You appear lost. Would you like directions back to the 19th century perhaps?

      • I dot

        “I can think of several possible means, including but not limited to,
        whether the individual was university-educated, what NRS or NS-SEC grade
        they would be classified in or what their family background and current
        employment status were”.

        This is just utter rubbish.

        And as regards your reply to my other point, it is one which is borne of plenty of personal experience.  It is a truism that many talented candidates see themselves placed in unwinnable wards year after year as the safe seats are taken up by knackers from the old boys/girls network.  If you don’t think this is the case, then you have little experience of labour politics at local level!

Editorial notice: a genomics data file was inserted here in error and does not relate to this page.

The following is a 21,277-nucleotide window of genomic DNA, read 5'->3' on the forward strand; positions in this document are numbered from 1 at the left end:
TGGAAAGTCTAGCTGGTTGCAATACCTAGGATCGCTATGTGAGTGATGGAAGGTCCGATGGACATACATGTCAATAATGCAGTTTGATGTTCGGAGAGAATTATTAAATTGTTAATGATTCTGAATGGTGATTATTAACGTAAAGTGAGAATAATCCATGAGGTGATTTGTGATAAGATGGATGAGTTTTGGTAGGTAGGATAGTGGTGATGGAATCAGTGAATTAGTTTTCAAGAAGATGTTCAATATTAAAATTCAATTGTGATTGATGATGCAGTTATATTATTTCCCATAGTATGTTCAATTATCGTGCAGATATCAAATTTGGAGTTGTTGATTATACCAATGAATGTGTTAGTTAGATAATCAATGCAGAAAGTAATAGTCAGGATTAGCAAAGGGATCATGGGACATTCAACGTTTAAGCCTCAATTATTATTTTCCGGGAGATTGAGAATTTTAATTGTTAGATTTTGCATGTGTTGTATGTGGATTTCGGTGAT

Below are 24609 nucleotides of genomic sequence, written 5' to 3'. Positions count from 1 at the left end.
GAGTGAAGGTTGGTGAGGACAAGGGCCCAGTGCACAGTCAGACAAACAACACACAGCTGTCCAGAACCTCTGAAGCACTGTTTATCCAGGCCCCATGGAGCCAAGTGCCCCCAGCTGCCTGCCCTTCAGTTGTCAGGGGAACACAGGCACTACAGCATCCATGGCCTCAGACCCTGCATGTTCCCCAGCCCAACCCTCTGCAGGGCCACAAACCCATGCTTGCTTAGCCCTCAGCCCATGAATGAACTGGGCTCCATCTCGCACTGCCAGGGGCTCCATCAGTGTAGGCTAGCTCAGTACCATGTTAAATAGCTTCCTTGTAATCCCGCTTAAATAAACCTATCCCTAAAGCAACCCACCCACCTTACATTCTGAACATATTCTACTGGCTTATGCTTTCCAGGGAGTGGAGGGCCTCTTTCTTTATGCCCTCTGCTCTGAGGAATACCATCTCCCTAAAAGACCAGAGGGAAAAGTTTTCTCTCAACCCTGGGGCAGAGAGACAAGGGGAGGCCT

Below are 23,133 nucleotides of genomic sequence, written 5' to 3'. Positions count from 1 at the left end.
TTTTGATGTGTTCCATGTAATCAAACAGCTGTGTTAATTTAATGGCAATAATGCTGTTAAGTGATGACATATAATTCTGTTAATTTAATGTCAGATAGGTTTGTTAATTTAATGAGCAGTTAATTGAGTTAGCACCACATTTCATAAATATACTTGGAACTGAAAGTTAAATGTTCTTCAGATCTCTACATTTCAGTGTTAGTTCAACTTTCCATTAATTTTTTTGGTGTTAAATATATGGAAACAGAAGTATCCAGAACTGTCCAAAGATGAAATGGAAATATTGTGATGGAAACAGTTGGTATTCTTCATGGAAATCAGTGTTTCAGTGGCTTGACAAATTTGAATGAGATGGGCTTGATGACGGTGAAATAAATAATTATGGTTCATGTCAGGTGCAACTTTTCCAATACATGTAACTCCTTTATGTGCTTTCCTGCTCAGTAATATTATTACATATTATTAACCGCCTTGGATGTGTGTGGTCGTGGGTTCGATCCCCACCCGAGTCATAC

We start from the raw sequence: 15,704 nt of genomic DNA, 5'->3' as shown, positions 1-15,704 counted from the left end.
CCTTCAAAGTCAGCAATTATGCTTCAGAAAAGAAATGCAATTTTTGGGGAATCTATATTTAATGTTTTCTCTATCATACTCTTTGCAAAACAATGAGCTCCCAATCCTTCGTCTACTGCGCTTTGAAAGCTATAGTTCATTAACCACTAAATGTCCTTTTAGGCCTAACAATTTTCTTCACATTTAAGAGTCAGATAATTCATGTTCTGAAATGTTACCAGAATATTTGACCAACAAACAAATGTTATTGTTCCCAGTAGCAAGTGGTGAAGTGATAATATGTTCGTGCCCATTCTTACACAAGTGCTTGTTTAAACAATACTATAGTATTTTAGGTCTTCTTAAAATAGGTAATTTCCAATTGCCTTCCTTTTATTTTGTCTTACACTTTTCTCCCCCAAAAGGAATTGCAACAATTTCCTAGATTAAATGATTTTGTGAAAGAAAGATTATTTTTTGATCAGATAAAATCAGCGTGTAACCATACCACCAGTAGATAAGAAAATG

• Brumanuensis

          Well that was a convincing rebuttal. Do you have a problem with the ONS’ methods or do you just find the idea of getting more working class people selected intrinsically laughable?

          I have experience with local politics too. I don’t recognise your picture, but I suppose one set of anecdotes won’t trump another. Frankly your patronising assumptions about the intellectual capabilities of working class people were what drew censure.

          • I dot

            It is offensive in the extreme to suggest that the Labour Party should decide who is “working class” and who is “middle class” and then let people be candidates on this basis.  If you think that an objective definition is possible you are chasing the rainbow.  There is far too much of a subjective component to the concept of class.

            I don’t draw any conclusions about the “intellectual capabilities” of working class people.  They have plenty of intellectual capacity to ensure their self-perpetuating hegmony over party structures.

            I do , however, draw conclusions about how well-educated and aware of the modern world they are, which is a different thing.  There is a serious literacy problem with many of them, take it from me.  This isn’t the same thing as saying they have no intellectual capacity.